Of course, there is a snag - after all, Etonians usually come out on top. 7 May 2015 is a Bank Holiday and the start of a holiday week, a factor which might be expected to have an impact on voter turnout, probably not to the coalition parties’ advantage. Holding the election even a week earlier would more than negate the six days and would leave the record with Eton. However, the Fixed-term Parliaments Act of 2011 appears to allow the Prime Minister to delay the election by up to two months, but not to bring it forward.

Alternatively, if Labour were to win the next election, which could turn out to be before May 2015 if the Act were repealed, would Jack Straw MP (or possibly Baron Straw of Somewhere-in-Essex) be a member of Miliband’s Cabinet? In this case Brentwood School could keep its position ahead of Eton College for years - which would be a fitting memorial to the post-war educational experiment of the direct-grant grammar schools. Their entry was, of course, based on intellectual ability (in the admittedly flawed 11+ exams) rather than on parental ability to pay. So not so startling that one of them, in the decades after their abolition, should have educated top politicians in both main parties. And splendidly ironic if the record stands because of an indiscretion by a Labour OE who happened to be Chancellor of the Exchequer at the time the direct-grant system came into being!

Two final points. Firstly, it’s just as well that not many people read this blog, or I might have consigned Andrew Lansley to the backbenches at the next reshuffle! Secondly, examination of the educational backgrounds of Labour Cabinet members up to 1945 revealed that more than might be expected had been to Winchester and Rugby. The absence of alumni of the former in particular from the top of current politics is intriguing.

18 JULY 2014

Oh, dear!  On 14 July Andrew Lansley left the coalition Cabinet as part of Cameron's removal of the "male, stale and pale" from the front rank of Tory ministers in the months remaining before the election. Floreat Etona, of course.


  1. But did not Hugh Dalton (1887-1962), the Labour Chancellor of the Exchequer succeeded by Cripps, attend Eton? (David Martin)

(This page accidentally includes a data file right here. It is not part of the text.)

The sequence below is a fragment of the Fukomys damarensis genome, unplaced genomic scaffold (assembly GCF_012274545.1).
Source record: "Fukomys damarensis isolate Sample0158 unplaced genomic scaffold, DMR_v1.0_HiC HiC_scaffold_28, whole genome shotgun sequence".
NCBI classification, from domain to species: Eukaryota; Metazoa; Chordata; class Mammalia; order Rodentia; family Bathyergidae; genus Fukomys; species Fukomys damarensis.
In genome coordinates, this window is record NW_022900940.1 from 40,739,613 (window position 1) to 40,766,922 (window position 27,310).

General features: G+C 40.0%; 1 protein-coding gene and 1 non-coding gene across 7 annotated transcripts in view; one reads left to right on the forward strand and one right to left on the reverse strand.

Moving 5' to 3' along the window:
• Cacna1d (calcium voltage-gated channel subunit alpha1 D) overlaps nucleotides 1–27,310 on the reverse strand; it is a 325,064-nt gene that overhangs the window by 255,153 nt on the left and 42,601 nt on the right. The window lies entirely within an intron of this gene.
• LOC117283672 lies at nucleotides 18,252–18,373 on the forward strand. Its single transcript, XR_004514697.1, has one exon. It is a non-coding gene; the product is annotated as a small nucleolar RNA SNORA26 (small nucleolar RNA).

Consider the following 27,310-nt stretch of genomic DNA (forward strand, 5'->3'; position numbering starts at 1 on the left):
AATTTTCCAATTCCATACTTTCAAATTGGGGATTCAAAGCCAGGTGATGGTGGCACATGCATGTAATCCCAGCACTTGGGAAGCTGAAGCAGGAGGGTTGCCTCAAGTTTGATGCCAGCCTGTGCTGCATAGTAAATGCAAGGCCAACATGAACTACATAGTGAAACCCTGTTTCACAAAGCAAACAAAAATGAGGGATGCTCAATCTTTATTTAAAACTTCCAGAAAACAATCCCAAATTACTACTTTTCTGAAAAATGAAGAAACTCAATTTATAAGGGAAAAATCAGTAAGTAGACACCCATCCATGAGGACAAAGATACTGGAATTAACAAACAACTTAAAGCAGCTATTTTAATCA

1. Please see the Addendum dated 22 November.

  2. "Was there another Etonian in the Attlee cabinet? – I suspect not!" Yet indeed there was: Lord Pakenham, later better known as Lord Longford, appointed as Minister of Civil Aviation, with a seat in the Cabinet, on 31 May 1948. In the post-election reshuffle of February 1950 he retained the post but left the Cabinet, possibly to allow Dalton, who left the Duchy of Lancaster and became Minister of Town & Country Planning, to keep his Cabinet seat. But as you allowed for the eventuality of Dalton remaining in the Cabinet until the end of the Labour government in October 1951, the main Eton College/Brentwood School point is perhaps unaffected. (DM)

  3. Thank you once again for your comments. Clearly I should have said "hope" not "suspect"! I have now replaced the original post and hope that the conclusion remains robust.

  4. Before making any comment, I should have checked more systematically, but forgive a third amendment.
    From the formation of Attlee’s government until April 1947 Lord Pethick-Lawrence (1871-1961), an OE, was in the Cabinet as Secretary of State for India and Burma. He was succeeded by the Earl of Listowel (1906–1997), who, according to the ODNB, ‘became a socialist during his schooldays at Eton College, having been deeply affected by the sight of ragged children playing barefoot in the street near Bryanston Square.’ He remained in the Cabinet until January 1948 when Burma became an independent republic.
    Compared with earlier and more recent Cabinets, the ministers Attlee presided over had a very wide range of social, political and economic experiences. Incidentally, after Tam Dalyell, who is mentioned as a Labour MP and OE, left the Commons the only Labour OE was Mark Fisher, who sat for Stoke from 1983 to 2010 and was Arts minister in Blair’s first government until he showed himself to be too independent-minded.

    1. Again, many thanks and I have updated the Table accordingly. Eton's sense of noblesse oblige seems to have waned in the last half century.